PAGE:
MONDAY ushered in new rounds of negotiations in a bid to finalise a workable communique that would shape climate actions before the next COP in 2023.
The second week of conversation at the ongoing Conference of Parties on climate change started on Monday with over 40,000 people from around the world and over 100 global leaders displaying their plans on how to limit global warming to well below 2 degrees and aim for 1.5 degrees.
COP started last week with the world leaders summit on Monday and Tuesday. After two days of roundtables and country statements, more than 100 heads of state raised their voice by pledging commitments to support the world’s vulnerable communities.
Six roundtables were convened to address the most pertinent climate challenges, including food, water, and energy security, as well as innovative finance mechanisms for climate and development. Afterwards, as with previous COPs, the remaining days featured discussions on various themes such as finance, science, youth and future generations, decarbonisation, adaptation and agriculture, gender, water, civil society, energy, biodiversity and solutions.
Monday ushered in new rounds of negotiations by country negotiators in a bid to finalise a workable communique that would shape climate actions before the next COP in 2023.
The programme schedule has water and gender as the talking point for Monday. This included side events and panel discussions on the role of women in dealing with all aspects of the climate change challenge. This day will bring together women leading climate at global, regional, country and local community levels to discuss matters of gender within the climate agenda.
The day was also scheduled to feature a discussion on the climate impacts on water and the linkages to wider, cross-cutting impacts on development and livelihoods.
Tuesday, however, will be Civil Society and Energy Day. Civil Society is an indispensable partner in the global effort to combat climate change, and as a result, CoP27 has set out Tuesday to engage Civil Societies and to ensure their views and perspectives are integrated in a meaningful manner.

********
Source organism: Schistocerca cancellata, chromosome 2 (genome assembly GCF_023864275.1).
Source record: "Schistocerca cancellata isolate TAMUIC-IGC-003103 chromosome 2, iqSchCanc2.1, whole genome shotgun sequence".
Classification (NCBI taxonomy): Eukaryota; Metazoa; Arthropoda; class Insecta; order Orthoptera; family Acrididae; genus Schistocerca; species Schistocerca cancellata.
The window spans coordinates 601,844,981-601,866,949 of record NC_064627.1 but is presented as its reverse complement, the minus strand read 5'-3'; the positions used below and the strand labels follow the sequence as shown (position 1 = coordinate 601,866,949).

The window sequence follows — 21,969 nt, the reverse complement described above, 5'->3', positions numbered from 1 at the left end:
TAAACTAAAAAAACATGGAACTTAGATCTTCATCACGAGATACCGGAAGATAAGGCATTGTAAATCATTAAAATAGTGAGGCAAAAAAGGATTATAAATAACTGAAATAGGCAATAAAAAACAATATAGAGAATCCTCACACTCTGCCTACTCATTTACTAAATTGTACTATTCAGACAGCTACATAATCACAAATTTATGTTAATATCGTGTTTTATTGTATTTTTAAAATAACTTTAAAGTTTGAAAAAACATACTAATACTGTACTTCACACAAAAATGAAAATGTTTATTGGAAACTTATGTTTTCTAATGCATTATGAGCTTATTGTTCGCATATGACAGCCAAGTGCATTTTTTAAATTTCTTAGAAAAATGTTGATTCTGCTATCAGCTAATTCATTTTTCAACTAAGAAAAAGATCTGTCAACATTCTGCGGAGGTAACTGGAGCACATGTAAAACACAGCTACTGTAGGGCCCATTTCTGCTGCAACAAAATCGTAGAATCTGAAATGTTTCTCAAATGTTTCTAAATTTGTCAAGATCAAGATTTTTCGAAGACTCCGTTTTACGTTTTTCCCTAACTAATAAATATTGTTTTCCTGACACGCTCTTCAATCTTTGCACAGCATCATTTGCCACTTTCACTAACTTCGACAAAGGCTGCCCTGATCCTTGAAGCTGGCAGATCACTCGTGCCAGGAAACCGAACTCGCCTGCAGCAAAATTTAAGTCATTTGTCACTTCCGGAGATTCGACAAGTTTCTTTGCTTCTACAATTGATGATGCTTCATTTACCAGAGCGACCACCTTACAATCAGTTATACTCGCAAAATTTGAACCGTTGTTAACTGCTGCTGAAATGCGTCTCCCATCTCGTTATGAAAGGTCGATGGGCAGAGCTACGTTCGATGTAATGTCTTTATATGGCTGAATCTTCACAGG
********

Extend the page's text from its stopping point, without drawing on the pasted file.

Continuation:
Participants will have a platform for sharing best practices and identifying challenges, as well as networking and developing multi-stakeholder partnership opportunities, it will showcase the role and contribution of civil society in this area and across the board in different forms of climate action and policy response.
The Energy Day would deal with all aspects of energy and climate change, including renewable energy and energy transformation, with a specific focus on just transition in the energy sector, and green hydrogen as a potential energy source for the future.
On Wednesday, Biodiversity will take the centre stage. The day will feature discussions about the impacts of climate change on biodiversity and the means to mobilise global actions towards the challenges to halt biodiversity loss and reduce the impacts of climate change and pollution.
The discussions would also include the impacts of climate change on oceans, endangered species, coral reefs, the sustainability of protected areas to deliver ecosystem services to human, impacts of plastic waste on the aquatic ecosystems and species, ecosystem-based solutions and their link to climate change mitigation and adaptation.
Thursday will be Solutions day – a day to discuss possible solutions for the broad array of climate change challenges that range from holistic, cross-cutting solutions such as the greening of national budgets, sustainable cities, multilevel action and sustainable transport, to sectoral solutions like waste management, alternatives to plastic and green building. More specific solutions emanating from the private sector and start-ups bringing creativity and innovation to the effort to deal with climate change will be appraised.
Final negotiations will take the main engagement on Friday where it is expected that COP27, the “implementation COP” will produce a clear implementation framework that will guide the world to deliver on the goals of the Climate Convention and the Paris Agreement.Monday ushered in new rounds of negotiations in a bid to finalise a workable communique that would shape climate actions before the next COP in 2023.